comments 9

Road salt vs. gravel

It has been mild and wet in Toronto over the last week, but normally at this time of the year, the entire city looks like as if it was just hit by some sort of apocalyptic chalk storm. Everything is white. And that’s because we rely on rock salt and liquid salt brine to keep our roads and sidewalks free of snow and ice. Each winter, the city uses upwards of 130,000 tones of salt to maintain its service levels.

This is the tool of choice because it is both reasonably effective and cheap. However, the trade-off is that it does horrible things to the environment. It also ruins perfectly good shoes, which should tell you something about what it’s doing to the environment. So it’s a balancing act: Yeah, it’s terrible for the environment, but we want usable roads and sidewalks. People slipping and falling is also a liability problem.

That said, when I was in Montreal over the weekend, I did notice a greater use of gravel:

This causes its own set of problems in the spring when it all needs to be tidied up. But in the interim, it did allow me to wear my neon Nike Air Max 90s without the fear of them disintegrating on my feet. Sometimes there’s also no choice. Road salts only work down to a certain temperature and then they become ineffective. So there are lots of examples of cities using sand and/or gravel to improve traction.

This is not the case in Toronto. We rely on rock salt. And part of the reason for this is that our winter service levels dictate “bare pavement” on highways and arterial roads. Gravel doesn’t get you bare pavement. Salt does. Also, Ontario doesn’t require snow tires, whereas Quebec does. So there is an argument that, because of this, we are all ill-equipped to deal with anything besides bare streets. (Though have you seen our sidewalks and bike lanes?)

I am not a salt management expert. I opted out of that fascinating elective in University. But in my opinion, the goal should be to use as little rock salt as possible. Maybe that means we need to rethink our service levels and our priorities. And maybe that means we need to do things like mandate winter tires.


  1. Tom

    Not to mention its super corrosive to concrete and rebar. Shorter lifespan for concrete; more repairs, more concrete poured, more embodied carbon, more environmental impact, etc.

    Also once saw an environmental report where the heavy metals in road salt actually led to exceedances in the soil and almost couldn’t get the Eng. to sign off on a clean Enviro report…..

    My understanding is it’s a great business though (few suppliers, huge demand). Cost of road salt is also crazy, it’s surprisingly big OpEx line item for properties with lots of landscaping.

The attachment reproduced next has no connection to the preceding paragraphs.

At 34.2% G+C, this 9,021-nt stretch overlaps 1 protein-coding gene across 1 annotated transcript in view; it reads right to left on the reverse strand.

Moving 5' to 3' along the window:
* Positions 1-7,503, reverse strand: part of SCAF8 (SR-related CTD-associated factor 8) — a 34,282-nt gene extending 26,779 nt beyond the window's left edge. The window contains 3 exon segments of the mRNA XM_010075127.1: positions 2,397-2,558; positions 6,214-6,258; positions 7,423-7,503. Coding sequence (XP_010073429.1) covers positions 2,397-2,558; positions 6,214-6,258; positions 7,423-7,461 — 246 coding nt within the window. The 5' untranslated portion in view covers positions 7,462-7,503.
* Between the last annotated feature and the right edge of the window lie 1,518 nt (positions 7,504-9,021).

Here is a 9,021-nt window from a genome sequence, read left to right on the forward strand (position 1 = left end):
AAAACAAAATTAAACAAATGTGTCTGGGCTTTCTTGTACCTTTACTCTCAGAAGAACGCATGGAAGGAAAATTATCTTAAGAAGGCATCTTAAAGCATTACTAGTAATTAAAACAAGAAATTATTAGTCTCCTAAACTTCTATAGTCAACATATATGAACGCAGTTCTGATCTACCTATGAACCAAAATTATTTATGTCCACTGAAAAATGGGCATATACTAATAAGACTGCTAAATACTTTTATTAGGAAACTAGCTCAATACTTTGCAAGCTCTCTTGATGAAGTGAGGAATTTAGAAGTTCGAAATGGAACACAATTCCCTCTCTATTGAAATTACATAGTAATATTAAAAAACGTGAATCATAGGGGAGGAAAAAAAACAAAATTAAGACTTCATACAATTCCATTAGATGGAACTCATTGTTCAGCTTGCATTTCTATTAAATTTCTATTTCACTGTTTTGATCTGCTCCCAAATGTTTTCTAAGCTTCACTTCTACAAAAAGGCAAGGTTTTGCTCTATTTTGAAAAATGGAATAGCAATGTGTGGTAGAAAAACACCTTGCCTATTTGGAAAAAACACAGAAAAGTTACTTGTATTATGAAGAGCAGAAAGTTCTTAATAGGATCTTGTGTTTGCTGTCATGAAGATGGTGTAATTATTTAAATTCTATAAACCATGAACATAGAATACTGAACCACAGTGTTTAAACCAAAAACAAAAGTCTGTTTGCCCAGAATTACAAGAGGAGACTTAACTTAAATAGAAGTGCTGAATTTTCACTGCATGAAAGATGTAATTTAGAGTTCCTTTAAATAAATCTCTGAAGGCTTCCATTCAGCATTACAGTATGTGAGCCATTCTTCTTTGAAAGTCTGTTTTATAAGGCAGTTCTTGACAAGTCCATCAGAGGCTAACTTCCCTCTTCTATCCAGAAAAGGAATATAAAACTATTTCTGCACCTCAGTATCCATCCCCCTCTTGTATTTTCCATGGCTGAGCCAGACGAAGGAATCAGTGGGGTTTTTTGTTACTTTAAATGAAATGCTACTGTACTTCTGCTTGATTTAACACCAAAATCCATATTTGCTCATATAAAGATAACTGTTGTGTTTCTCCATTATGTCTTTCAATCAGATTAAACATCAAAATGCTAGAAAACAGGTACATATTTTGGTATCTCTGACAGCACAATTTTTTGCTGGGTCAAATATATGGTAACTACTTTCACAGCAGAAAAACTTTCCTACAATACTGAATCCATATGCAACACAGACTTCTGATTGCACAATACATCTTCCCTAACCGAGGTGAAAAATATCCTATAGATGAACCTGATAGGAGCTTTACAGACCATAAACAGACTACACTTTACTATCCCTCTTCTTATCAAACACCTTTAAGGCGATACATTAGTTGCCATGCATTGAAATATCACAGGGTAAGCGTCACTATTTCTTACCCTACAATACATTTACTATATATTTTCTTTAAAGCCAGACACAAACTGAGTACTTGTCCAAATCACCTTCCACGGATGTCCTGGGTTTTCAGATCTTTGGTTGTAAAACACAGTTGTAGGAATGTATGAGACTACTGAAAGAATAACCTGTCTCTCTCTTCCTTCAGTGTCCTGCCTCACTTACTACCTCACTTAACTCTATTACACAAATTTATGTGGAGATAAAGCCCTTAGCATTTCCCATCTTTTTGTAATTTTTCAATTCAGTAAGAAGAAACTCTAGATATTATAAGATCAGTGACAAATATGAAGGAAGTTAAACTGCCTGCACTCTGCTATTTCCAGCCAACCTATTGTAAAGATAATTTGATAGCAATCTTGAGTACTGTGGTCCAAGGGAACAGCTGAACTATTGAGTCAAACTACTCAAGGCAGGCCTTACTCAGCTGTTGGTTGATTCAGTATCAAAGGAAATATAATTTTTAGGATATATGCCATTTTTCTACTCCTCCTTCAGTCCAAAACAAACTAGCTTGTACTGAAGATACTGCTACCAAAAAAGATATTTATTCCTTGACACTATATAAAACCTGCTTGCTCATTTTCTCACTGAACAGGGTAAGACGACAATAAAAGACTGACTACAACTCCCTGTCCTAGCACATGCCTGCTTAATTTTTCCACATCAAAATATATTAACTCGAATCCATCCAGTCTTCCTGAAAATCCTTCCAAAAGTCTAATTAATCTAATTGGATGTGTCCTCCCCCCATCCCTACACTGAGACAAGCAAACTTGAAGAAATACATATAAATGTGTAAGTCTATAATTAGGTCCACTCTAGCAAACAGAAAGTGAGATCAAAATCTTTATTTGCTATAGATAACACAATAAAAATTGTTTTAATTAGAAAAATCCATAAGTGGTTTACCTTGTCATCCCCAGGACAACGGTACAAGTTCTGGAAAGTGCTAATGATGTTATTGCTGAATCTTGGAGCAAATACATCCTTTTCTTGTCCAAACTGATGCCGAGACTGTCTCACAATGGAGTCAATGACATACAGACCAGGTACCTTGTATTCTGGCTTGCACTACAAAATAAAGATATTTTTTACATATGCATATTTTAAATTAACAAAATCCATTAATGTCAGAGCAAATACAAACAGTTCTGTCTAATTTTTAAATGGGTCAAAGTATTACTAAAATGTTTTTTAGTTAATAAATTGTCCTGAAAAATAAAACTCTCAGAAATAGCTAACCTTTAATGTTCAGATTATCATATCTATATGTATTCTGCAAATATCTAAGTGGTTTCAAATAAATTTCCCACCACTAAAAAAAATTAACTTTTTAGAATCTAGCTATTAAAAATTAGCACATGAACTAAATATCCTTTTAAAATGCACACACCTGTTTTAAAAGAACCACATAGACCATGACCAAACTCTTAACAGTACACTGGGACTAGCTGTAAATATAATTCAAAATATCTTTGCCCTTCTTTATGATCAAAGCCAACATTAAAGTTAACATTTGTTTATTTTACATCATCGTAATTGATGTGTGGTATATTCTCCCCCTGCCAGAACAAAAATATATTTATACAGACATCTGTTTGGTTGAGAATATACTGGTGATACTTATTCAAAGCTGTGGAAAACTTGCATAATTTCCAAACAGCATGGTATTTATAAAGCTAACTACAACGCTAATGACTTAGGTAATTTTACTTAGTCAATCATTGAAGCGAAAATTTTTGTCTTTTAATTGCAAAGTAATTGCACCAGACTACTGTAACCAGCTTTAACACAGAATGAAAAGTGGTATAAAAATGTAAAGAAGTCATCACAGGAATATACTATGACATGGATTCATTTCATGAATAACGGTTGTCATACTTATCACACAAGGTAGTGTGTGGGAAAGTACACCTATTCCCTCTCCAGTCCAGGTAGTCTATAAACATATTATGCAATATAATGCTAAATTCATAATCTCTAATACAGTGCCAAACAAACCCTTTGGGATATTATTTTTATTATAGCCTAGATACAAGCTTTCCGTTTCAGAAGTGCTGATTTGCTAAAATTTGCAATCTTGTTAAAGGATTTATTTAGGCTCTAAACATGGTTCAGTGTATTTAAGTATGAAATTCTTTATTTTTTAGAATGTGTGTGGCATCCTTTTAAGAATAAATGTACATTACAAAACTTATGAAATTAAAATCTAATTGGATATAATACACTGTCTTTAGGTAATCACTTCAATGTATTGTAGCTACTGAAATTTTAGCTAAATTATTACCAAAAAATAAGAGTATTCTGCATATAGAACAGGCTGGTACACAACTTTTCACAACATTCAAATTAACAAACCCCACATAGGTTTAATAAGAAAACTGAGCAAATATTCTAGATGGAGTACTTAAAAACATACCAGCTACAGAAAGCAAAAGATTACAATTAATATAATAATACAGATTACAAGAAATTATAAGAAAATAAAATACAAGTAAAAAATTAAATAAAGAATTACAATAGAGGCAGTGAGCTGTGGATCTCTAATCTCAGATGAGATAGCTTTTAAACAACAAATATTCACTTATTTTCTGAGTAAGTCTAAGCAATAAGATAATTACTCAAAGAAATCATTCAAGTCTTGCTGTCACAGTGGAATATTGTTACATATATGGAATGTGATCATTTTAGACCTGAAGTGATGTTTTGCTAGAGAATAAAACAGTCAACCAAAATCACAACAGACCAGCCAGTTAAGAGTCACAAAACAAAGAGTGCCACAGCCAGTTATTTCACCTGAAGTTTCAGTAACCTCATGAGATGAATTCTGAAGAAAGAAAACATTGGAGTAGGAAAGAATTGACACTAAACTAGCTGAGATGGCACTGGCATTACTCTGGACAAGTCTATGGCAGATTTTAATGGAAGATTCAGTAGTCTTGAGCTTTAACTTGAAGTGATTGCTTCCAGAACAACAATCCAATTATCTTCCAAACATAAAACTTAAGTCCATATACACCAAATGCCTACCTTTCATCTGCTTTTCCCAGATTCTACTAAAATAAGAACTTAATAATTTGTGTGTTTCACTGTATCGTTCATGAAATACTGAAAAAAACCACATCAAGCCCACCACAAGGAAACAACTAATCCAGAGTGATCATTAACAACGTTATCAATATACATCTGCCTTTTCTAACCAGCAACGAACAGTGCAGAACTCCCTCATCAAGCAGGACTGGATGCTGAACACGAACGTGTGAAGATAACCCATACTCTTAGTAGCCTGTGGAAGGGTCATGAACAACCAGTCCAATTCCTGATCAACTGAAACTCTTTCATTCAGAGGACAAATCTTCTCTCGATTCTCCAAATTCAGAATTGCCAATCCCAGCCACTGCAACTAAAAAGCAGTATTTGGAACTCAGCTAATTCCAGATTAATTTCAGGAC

2. Siobhan

    Appreciate you writing about this very important topic! Couldn’t agree more with your assessment of things. I am very pro mandating winter tires for a certain time period, and using more gravel/sand and far far less rock salt!

    Liked by 1 person

  3. Ben Wedge

    Regardless of the debate between gravel and salt, we use too much salt. If you can see it on the ground, too much was applied. Vermont has been doing great work educating contractors and also shielding them from excessive liability claims related to slips & falls. In Canada there is also a “smart about salt” certification program We could do a lot better with the existing tools and materials.


  4. AM

    Perhaps you need to rethink your expectations of wearing pristine sneakers in the winter and do the shoe equivalent of sports cars drivers driving a winter beater. I jest of course.

    When the road is bone dry and and almost white, it doesn’t take a genius to figure out that there is too much salt.

    As someone who grew up in the Alps and know the lifesaving potential of winter tires, I’m always baffled when friends tell me they don’t put on winters on their cars. That is insane to me.

    While I’m normally not a big fans of government telling us what to do, Quebec’s winter tire policy is sensible given our climate.

    Ergo, if all cars had winter tires on, we could live with a little snow on the ground and still be OK.


  5. Rob Carthy

    Ontario may not have a mandatory snow tire law however our insurance companies require you to either commit to installing winter tires or pay a higher premium. Looking around my middle class neighbour hood there is not a car without winter tires. Have not observed winter tires on police, fire or EMS vehicles. Possibly this why we do not have winter tire legislation, just an insurance requirement which appears to work.


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